Tag Archives: Thomas Tait

Thomas Tait – He Belongs To The World Now

If you’re into design – and if you’re reading this I know that you are – you already know that Canadian-born, London-trained designer Thomas Tait won the Inaugural LVMH Young Fashion Designer Prize yesterday.

What you may not know is that I literally searched for and found Thomas Tait when he was finishing his MA at Central Saint Martins in London way back in 2010. Shortly after he won the Dorchester Collection fashion prize that year I saw his work in an editorial spread in some British fashion publication. I sent my assistant on a wild chase, and of course she found him, and we met for the first time in his publicist’s office.

If memory serves, he had 10 pieces in his first collection, and in January of 2011 I placed my order for fall. After that we were the only store in the US to carry his line – for at least two seasons. Since that time, WWD is reporting that Tait has found a home in only 10 specialty stores…and that number still includes LOUiS!

When I reflect on what it was about Thomas that made me fall for his work, I know it was because he fulfilled my never-ending quest to find something new. I’m never interested in regurgitation, but I am always interested in innovation that moves fashion forward. And that is what he is doing! Also, I had done a lot of work with Jil Sander in the 90’s and Thomas’s minimalist approach and astute attention to the detail of his craft reminded me so much of her. If you’ve ever seen a piece from any of his collections you know that nothing he creates leaves the factory until the garment is absolutely perfect, inside and out. These are not qualities you can learn necessarily, they are qualities you are born with.

Yesterday, after hearing the news, I was thrilled to be able to send him a text message to congratulate him and let him know how proud I was of him and all that he has now accomplished. His endearing response of, “I can’t wait to tell you all about it,” left me feeling, well…special.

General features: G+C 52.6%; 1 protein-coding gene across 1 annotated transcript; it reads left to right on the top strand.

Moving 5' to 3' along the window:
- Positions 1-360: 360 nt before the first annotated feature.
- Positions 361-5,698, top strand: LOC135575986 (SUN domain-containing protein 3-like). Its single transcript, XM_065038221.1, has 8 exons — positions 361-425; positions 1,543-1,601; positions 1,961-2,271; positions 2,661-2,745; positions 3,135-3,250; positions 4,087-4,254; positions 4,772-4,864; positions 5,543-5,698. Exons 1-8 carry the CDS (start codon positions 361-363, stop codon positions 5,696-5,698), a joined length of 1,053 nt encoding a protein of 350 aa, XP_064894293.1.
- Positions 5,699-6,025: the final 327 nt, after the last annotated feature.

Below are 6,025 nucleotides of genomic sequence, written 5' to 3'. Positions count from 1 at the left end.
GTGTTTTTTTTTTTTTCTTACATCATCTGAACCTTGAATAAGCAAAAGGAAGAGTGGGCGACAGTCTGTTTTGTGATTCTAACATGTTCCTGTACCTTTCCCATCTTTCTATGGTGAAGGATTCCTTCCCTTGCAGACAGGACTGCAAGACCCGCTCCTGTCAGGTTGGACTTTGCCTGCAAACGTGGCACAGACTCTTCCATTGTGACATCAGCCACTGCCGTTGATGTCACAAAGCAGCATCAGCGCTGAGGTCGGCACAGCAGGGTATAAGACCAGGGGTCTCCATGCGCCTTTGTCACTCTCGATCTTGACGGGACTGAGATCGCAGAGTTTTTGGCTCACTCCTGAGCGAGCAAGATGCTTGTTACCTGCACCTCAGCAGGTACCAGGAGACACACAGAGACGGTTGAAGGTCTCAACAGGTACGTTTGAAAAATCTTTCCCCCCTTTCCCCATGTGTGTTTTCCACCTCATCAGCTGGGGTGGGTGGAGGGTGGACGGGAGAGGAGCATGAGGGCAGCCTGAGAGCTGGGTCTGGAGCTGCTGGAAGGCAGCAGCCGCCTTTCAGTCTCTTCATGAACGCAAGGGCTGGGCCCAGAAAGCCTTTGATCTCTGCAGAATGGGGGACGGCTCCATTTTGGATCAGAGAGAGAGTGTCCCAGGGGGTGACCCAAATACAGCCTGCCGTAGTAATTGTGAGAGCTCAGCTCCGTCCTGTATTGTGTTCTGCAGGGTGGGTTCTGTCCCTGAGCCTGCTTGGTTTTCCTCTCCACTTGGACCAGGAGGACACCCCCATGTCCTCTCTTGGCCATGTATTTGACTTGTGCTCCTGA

Then I got this text from an old friend I approached about investing in Thomas Tait years ago:

“I should have listened to you.”

That was all it said.

And this is where things become bittersweet for me because I know that Thomas Tait belongs to the world now. My hope is that the industry will do their job well and continue to elevate him, with respect, to exactly where he should be.

Of the 11 finalists in the LVMH New Designer competition, Louis carries 8 of them; so now there are 7 other designers, including Suno, Simon Porte Jacquemus, Tim Coppens, and Simone Rocha, yet to be discovered at 60 Northern Ave. Are you going to wait for LVMH to tell you how spectacular they are, or should you simply come and see so for yourself?

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Welcome to the Evolution

It was brought to my attention lately that my blog “What Is…” was not.  And for a woman who has spent many years curating stories that come alive within the walls of Louis, I stopped telling them to you long ago.

I blog because I always have something to say, but I stopped because I kept getting the uneasy feeling that my words were falling on deaf ears…in what can be a very ignorant industry anyway. My tone was becoming angry, I know I sounded whiny, and it was time to stop tapping the keyboard and start tapping into evolution.

It was no longer interesting to me, and surely not to you, to continue to regurgitate the mantras I so loathed of markdowns and selling out. Everything felt like it was standing still.

Fashion has been, and always will be, a socioeconomic illustration of society. And as such should always be evolving. And that’s where the industry is fumbling. Stories have become about conforming when they should really be about evolving.

And all roads lead me here.

Is fashion evolving, and more importantly, are we evolving with it?

Let’s just say I’m hopeful.

With the advancement of smartphones and the alarming rate of digital creation and consumption, things have been moving at warped speed…except when it comes to fashion. I get that this digital movement is highly instrumental in “sharing” fashion, but what’s being shared has been stalling out.

I can’t understand why, when for the duration of my lifetime anyway, I have found the history of fashion to be somewhat fascinating.

Bare with me…

The 1950’s were, unquestionably, the decade of the dress. The silhouette was often the same, but fabrics and patterns would change so there could be a dress for every occasion a girl could dream of. And in the 50’s they were all dreamers, weren’t they?